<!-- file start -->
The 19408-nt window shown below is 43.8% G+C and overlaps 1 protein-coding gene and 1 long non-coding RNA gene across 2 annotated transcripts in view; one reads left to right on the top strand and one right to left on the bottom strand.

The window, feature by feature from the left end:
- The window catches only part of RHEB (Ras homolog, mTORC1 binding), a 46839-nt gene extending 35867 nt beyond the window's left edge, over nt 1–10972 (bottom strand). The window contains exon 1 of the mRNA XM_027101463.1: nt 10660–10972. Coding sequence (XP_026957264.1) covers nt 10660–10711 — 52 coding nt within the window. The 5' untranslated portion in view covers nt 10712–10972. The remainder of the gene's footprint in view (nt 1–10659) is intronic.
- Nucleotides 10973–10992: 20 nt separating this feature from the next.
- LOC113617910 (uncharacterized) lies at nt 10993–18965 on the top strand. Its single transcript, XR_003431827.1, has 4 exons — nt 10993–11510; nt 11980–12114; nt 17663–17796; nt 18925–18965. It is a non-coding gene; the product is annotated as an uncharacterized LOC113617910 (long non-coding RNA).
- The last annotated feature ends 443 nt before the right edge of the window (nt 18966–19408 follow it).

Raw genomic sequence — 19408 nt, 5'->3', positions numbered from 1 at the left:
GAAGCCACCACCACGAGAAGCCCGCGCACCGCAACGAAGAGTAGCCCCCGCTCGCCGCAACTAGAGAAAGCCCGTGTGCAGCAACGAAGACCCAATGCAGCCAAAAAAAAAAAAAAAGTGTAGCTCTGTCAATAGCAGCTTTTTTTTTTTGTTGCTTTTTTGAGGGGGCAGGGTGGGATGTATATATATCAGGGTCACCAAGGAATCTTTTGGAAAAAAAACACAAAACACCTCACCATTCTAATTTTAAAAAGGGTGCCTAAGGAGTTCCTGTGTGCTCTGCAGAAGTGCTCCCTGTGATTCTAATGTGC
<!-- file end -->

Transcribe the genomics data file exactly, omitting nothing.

The 19408-nt window shown below is 43.8% G+C and overlaps 1 protein-coding gene and 1 long non-coding RNA gene across 2 annotated transcripts in view; one reads left to right on the top strand and one right to left on the bottom strand.

The window, feature by feature from the left end:
- The window catches only part of RHEB (Ras homolog, mTORC1 binding), a 46839-nt gene extending 35867 nt beyond the window's left edge, over nt 1–10972 (bottom strand). The window contains exon 1 of the mRNA XM_027101463.1: nt 10660–10972. Coding sequence (XP_026957264.1) covers nt 10660–10711 — 52 coding nt within the window. The 5' untranslated portion in view covers nt 10712–10972. The remainder of the gene's footprint in view (nt 1–10659) is intronic.
- Nucleotides 10973–10992: 20 nt separating this feature from the next.
- LOC113617910 (uncharacterized) lies at nt 10993–18965 on the top strand. Its single transcript, XR_003431827.1, has 4 exons — nt 10993–11510; nt 11980–12114; nt 17663–17796; nt 18925–18965. It is a non-coding gene; the product is annotated as an uncharacterized LOC113617910 (long non-coding RNA).
- The last annotated feature ends 443 nt before the right edge of the window (nt 18966–19408 follow it).

Raw genomic sequence — 19408 nt, 5'->3', positions numbered from 1 at the left:
GAAGCCACCACCACGAGAAGCCCGCGCACCGCAACGAAGAGTAGCCCCCGCTCGCCGCAACTAGAGAAAGCCCGTGTGCAGCAACGAAGACCCAATGCAGCCAAAAAAAAAAAAAAAGTGTAGCTCTGTCAATAGCAGCTTTTTTTTTTTGTTGCTTTTTTGAGGGGGCAGGGTGGGATGTATATATATCAGGGTCACCAAGGAATCTTTTGGAAAAAAAACACAAAACACCTCACCATTCTAATTTTAAAAAGGGTGCCTAAGGAGTTCCTGTGTGCTCTGCAGAAGTGCTCCCTGTGATTCTAATGTGC